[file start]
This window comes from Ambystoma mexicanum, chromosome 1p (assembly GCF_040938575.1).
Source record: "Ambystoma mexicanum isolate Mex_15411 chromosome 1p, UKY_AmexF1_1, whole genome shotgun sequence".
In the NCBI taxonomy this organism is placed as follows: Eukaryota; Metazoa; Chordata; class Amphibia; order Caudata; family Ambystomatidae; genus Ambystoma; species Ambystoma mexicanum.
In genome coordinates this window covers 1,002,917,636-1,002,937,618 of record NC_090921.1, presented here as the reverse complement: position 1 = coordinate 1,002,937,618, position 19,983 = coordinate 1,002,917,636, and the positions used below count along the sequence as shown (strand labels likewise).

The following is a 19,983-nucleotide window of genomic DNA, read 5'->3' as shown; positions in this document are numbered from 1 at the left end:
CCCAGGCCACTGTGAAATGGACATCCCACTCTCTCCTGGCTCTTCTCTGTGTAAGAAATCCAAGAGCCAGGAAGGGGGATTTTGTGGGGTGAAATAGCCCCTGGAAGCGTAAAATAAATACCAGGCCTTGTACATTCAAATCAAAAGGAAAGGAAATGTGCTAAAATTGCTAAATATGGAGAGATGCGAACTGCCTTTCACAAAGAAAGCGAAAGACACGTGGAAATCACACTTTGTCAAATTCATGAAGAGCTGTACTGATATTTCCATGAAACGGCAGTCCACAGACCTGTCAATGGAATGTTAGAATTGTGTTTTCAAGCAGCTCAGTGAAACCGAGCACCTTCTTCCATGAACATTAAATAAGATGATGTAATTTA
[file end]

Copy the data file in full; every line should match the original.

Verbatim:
This window comes from Ambystoma mexicanum, chromosome 1p (assembly GCF_040938575.1).
Source record: "Ambystoma mexicanum isolate Mex_15411 chromosome 1p, UKY_AmexF1_1, whole genome shotgun sequence".
In the NCBI taxonomy this organism is placed as follows: Eukaryota; Metazoa; Chordata; class Amphibia; order Caudata; family Ambystomatidae; genus Ambystoma; species Ambystoma mexicanum.
In genome coordinates this window covers 1,002,917,636-1,002,937,618 of record NC_090921.1, presented here as the reverse complement: position 1 = coordinate 1,002,937,618, position 19,983 = coordinate 1,002,917,636, and the positions used below count along the sequence as shown (strand labels likewise).

The following is a 19,983-nucleotide window of genomic DNA, read 5'->3' as shown; positions in this document are numbered from 1 at the left end:
CCCAGGCCACTGTGAAATGGACATCCCACTCTCTCCTGGCTCTTCTCTGTGTAAGAAATCCAAGAGCCAGGAAGGGGGATTTTGTGGGGTGAAATAGCCCCTGGAAGCGTAAAATAAATACCAGGCCTTGTACATTCAAATCAAAAGGAAAGGAAATGTGCTAAAATTGCTAAATATGGAGAGATGCGAACTGCCTTTCACAAAGAAAGCGAAAGACACGTGGAAATCACACTTTGTCAAATTCATGAAGAGCTGTACTGATATTTCCATGAAACGGCAGTCCACAGACCTGTCAATGGAATGTTAGAATTGTGTTTTCAAGCAGCTCAGTGAAACCGAGCACCTTCTTCCATGAACATTAAATAAGATGATGTAATTTA